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Boxing's pre-show is better than the show

Three days before Manny Pacquiao faces Juan Manuel Marquez, the hyped-up activities make for a pretty good Las Vegas show. It's enough to make an ink-stained wretch come back to boxing.

November 09, 2011|Bill Dwyre
  • Manny Pacquiao, left, and Juan Manuel Marquez pose for photos during a news conference Wednesday in Las Vegas to promote their welterweight championship fight on Saturday.
Manny Pacquiao, left, and Juan Manuel Marquez pose for photos during a news… (John Gurzinski / AFP/Getty…)

From Las Vegas — It is Wednesday of fight week, Manny Pacquiao versus Juan Manuel Marquez. And it is time to fess up.

My name is Bill, and I'm a boxing-oholic.

I've tried so hard. I should know better. Recently, I was very close to kicking this terrible condition.

The last two fights I covered involved Floyd Mayweather Jr., punching out the lights of Victor Ortiz shortly after Ortiz kissed him on the cheek while the referee was looking elsewhere. Boxing called that a knockout victory. On the streets, they'd call that felony assault.

Next came the Bernard Hopkins pretend fight, where he mostly danced until his opponent, Chad Dawson, tossed him off his shoulders in the second round, separated Hopkins' shoulder and was awarded the victory. There's more real boxing action than that during third-grade recess.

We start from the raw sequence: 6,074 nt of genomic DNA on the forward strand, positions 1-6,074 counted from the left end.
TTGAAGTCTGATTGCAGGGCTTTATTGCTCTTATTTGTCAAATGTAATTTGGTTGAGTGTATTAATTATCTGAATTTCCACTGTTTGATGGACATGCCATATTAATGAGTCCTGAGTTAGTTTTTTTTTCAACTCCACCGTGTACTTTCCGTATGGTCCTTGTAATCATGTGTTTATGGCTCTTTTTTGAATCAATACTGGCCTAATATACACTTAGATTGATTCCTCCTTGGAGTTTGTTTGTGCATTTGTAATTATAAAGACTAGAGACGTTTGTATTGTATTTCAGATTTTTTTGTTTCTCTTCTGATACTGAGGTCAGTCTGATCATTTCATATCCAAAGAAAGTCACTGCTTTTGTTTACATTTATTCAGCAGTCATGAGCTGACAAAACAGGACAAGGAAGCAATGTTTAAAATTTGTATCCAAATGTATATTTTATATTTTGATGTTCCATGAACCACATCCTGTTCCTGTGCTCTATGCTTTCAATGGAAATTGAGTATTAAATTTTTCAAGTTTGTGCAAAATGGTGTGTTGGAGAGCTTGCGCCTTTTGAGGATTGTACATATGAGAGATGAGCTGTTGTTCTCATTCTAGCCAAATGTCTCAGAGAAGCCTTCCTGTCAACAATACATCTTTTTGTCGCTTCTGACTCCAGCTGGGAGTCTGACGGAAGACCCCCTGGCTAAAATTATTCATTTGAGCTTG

Later, some alphabet soup sanctioning body decided that result was suspect (Ya think?) and now we really won't know who won the Hopkins-Dawson fight until some guys in suits meet in a room somewhere. Mostly, I don't care.

Common sense says that enough is enough. If I can't control this urge, what's next? Columns on pro wrestling? Figure-eight stock car racing?

There were early signs. Years ago, I took my wife to a fight, and got her a good ringside seat. Soon, her white blouse was spattered with blood and spittle. I go to fights alone now.

This Pacquiao-Marquez matchup was to be my fair final test. I knew they will both box, rather than kiss, sucker punch or dance. Pacquiao probably will put him away somewhere in the middle of the fight, the crowd will get its money's worth and I will have a reason to ponder staying sweet on the science.

But with three days to go before they even lace 'em up, it's over. I'm back. This stuff is too good to miss. You can't make it up. Who cares about the fight? Just send me to the pre-fight. This is chocolate chip cookies to a fat guy. Paparazzi to Paris Hilton. Manna from heaven for a columnist.

Wednesday begins with a news conference before the official news conference. Only a highly select group of media is invited, 100 or so. They bring in Marquez, who says he is very confident. Soon, Pacquiao's trainer, Freddie Roach, responds by saying, "You lose a lot of confidence the minute you get knocked on your ass."

Pacquiao, a Philippine congressman, tells reporters that there are perhaps 60 fellow congressmen here for the fight. "We can do a roll call," he says. Wednesday morning, Pacquiao ends his pre-news conference news conference by telling the highly select ink-stained wretches that, "The session is adjourned."